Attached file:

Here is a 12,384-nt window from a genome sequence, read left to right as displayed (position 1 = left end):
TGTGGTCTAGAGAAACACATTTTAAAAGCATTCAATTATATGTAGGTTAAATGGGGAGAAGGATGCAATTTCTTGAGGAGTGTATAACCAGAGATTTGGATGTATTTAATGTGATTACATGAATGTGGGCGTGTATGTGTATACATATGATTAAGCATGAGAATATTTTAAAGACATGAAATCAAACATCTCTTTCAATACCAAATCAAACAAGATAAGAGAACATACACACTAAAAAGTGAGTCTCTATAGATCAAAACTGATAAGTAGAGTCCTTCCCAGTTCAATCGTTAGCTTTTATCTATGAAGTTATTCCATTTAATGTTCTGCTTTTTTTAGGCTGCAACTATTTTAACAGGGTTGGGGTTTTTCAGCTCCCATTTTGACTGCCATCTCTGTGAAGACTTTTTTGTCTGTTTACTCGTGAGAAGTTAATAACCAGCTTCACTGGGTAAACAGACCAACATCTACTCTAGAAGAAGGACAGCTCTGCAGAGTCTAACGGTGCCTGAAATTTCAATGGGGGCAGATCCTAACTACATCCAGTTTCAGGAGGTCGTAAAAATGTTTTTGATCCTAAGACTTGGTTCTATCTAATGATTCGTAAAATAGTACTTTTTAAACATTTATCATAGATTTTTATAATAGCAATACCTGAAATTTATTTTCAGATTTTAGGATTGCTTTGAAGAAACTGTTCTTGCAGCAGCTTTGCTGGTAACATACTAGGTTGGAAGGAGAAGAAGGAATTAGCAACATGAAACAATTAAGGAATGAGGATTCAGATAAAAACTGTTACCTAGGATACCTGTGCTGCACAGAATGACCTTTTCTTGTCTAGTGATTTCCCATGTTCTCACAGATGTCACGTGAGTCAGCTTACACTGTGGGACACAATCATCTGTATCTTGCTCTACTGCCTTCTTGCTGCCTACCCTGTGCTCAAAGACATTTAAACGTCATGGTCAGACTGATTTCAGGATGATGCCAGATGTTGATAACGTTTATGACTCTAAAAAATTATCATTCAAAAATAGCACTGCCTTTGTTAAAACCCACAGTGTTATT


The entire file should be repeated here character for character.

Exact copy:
Here is a 12,384-nt window from a genome sequence, read left to right as displayed (position 1 = left end):
TGTGGTCTAGAGAAACACATTTTAAAAGCATTCAATTATATGTAGGTTAAATGGGGAGAAGGATGCAATTTCTTGAGGAGTGTATAACCAGAGATTTGGATGTATTTAATGTGATTACATGAATGTGGGCGTGTATGTGTATACATATGATTAAGCATGAGAATATTTTAAAGACATGAAATCAAACATCTCTTTCAATACCAAATCAAACAAGATAAGAGAACATACACACTAAAAAGTGAGTCTCTATAGATCAAAACTGATAAGTAGAGTCCTTCCCAGTTCAATCGTTAGCTTTTATCTATGAAGTTATTCCATTTAATGTTCTGCTTTTTTTAGGCTGCAACTATTTTAACAGGGTTGGGGTTTTTCAGCTCCCATTTTGACTGCCATCTCTGTGAAGACTTTTTTGTCTGTTTACTCGTGAGAAGTTAATAACCAGCTTCACTGGGTAAACAGACCAACATCTACTCTAGAAGAAGGACAGCTCTGCAGAGTCTAACGGTGCCTGAAATTTCAATGGGGGCAGATCCTAACTACATCCAGTTTCAGGAGGTCGTAAAAATGTTTTTGATCCTAAGACTTGGTTCTATCTAATGATTCGTAAAATAGTACTTTTTAAACATTTATCATAGATTTTTATAATAGCAATACCTGAAATTTATTTTCAGATTTTAGGATTGCTTTGAAGAAACTGTTCTTGCAGCAGCTTTGCTGGTAACATACTAGGTTGGAAGGAGAAGAAGGAATTAGCAACATGAAACAATTAAGGAATGAGGATTCAGATAAAAACTGTTACCTAGGATACCTGTGCTGCACAGAATGACCTTTTCTTGTCTAGTGATTTCCCATGTTCTCACAGATGTCACGTGAGTCAGCTTACACTGTGGGACACAATCATCTGTATCTTGCTCTACTGCCTTCTTGCTGCCTACCCTGTGCTCAAAGACATTTAAACGTCATGGTCAGACTGATTTCAGGATGATGCCAGATGTTGATAACGTTTATGACTCTAAAAAATTATCATTCAAAAATAGCACTGCCTTTGTTAAAACCCACAGTGTTATT